Whangateau Harbour Care Newsletter 1/2

March 2017
Edition 1 volume 2

Hauraki Gulf Marine Spatial Plan

Whangateau Harbour is notable for the range of relatively intact marine estuarine habitats contained within a relatively small area. These include a variety of reef types, sandy intertidal and subtidal seabed, muddy habitats, mangrove forests, a variety of algal and seagrass beds and saltmarsh. The variety and quality of marine and coastal habitats are reflected in the harbour’s ecological diversity and productivity. The harbour represents the best remaining example in Auckland of a coastal vegetation sequence running from kahikatea swamp forest to saltmarsh and estuarine flats. The harbour is of importance for juvenile fish including parore and trevally. It is also a shorebird area of importance and the harbour supports shellfish beds, although these are currently closed.
There are two possible scenarios for the harbour. The first is a Type 2 Marine Protected Area (MPA) which would restrict all commercial and recreational fishing methods that impact on the benthic habitat throughout the harbour including the entrance and Waikokopu Creek and a co-management area with mana whenua around Horseshoe Island. The second proposal is for a co-management plan with the community and mana whenua covering the entire harbour and the coastline from mean high water to one kilometre.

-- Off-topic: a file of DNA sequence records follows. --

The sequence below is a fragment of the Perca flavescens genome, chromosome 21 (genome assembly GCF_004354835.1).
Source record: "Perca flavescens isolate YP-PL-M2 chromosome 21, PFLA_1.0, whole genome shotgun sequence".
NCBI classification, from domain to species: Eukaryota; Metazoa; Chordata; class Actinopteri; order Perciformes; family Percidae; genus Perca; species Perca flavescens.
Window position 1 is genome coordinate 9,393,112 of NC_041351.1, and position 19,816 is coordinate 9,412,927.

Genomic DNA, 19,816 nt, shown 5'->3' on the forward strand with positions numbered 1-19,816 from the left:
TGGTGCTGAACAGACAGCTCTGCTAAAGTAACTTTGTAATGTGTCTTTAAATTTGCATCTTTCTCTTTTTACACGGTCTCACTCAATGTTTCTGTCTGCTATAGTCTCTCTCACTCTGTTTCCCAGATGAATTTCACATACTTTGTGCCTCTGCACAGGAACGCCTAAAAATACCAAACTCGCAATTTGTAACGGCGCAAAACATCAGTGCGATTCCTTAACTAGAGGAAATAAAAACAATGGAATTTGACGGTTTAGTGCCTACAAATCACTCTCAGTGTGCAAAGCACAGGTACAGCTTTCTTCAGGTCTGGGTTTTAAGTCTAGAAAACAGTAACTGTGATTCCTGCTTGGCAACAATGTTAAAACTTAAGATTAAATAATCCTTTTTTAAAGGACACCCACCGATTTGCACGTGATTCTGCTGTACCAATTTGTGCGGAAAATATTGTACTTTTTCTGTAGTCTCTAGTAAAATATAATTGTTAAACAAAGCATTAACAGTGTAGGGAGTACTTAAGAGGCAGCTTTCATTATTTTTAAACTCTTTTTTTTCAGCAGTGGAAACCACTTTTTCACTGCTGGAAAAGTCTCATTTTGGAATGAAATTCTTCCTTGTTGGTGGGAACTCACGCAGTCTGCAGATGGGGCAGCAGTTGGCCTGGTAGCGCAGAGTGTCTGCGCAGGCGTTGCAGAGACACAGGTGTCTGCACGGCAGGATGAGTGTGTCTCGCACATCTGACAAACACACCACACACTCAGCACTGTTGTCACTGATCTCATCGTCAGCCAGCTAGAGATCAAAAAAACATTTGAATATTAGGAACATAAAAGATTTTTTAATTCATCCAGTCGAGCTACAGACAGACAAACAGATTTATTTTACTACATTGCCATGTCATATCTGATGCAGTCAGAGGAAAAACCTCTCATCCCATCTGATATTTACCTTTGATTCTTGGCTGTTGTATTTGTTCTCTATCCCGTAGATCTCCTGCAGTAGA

Our group is to discuss this at our next meeting on April 4th.

Dive for Debris at Ti Point Wharf

News 8

The Dive for Debris on March 4 yielded a large pile of rubbish.

Local Fire Brigade raft race on Whangateau Harbour

News 9

Photo Helen Parkes.
Sunday 19th March saw a collection of vessels vying for first place. The winners were Matakana Fire #1.

Sea Week Community guided snorkeling at Whangateau Harbour

News 10

News 11

Experiencing Marine Reserves (EMR) provided the free opportunity for 105 people to snorkel for free in the Whangateau Harbour over March. Participants arrived on the day and register where they were given wetsuits, masks, snorkels, fins and a snorkel guide. Event organiser Lorna Doogan says

“The Whangateau Harbour around Horseshoe Island is my favourite snorkel site in New Zealand.
Snorkeling into the mangroves feels like you are swimming through an underwater forest. The huge schools of parore and spotties around the sandstone reef are just breathtaking. Being able to share this with 105 people over two days was just amazing.”

Cockle monitoring in the harbour

News 12

In November 2016 students from Mahurangi College assisted Karen Tricklebank monitor the Lew’s Bay sites. Preliminary results show an increase in numbers but no increase in the >30mm size.
In March Students from Wentworth College visited the Marine Discovery Centre at the Leigh Marine Laboratory and sampled the beds around Horseshoe Island. There is still one line to be sampled and full results will be reported in due course.
The beds remain closed to shellfish gathering.

LogoIf you have any news, notices or views of interest please contact the HarbourCare Group secretary, Liz Allen by email: liz.allen18laika@gmail.com

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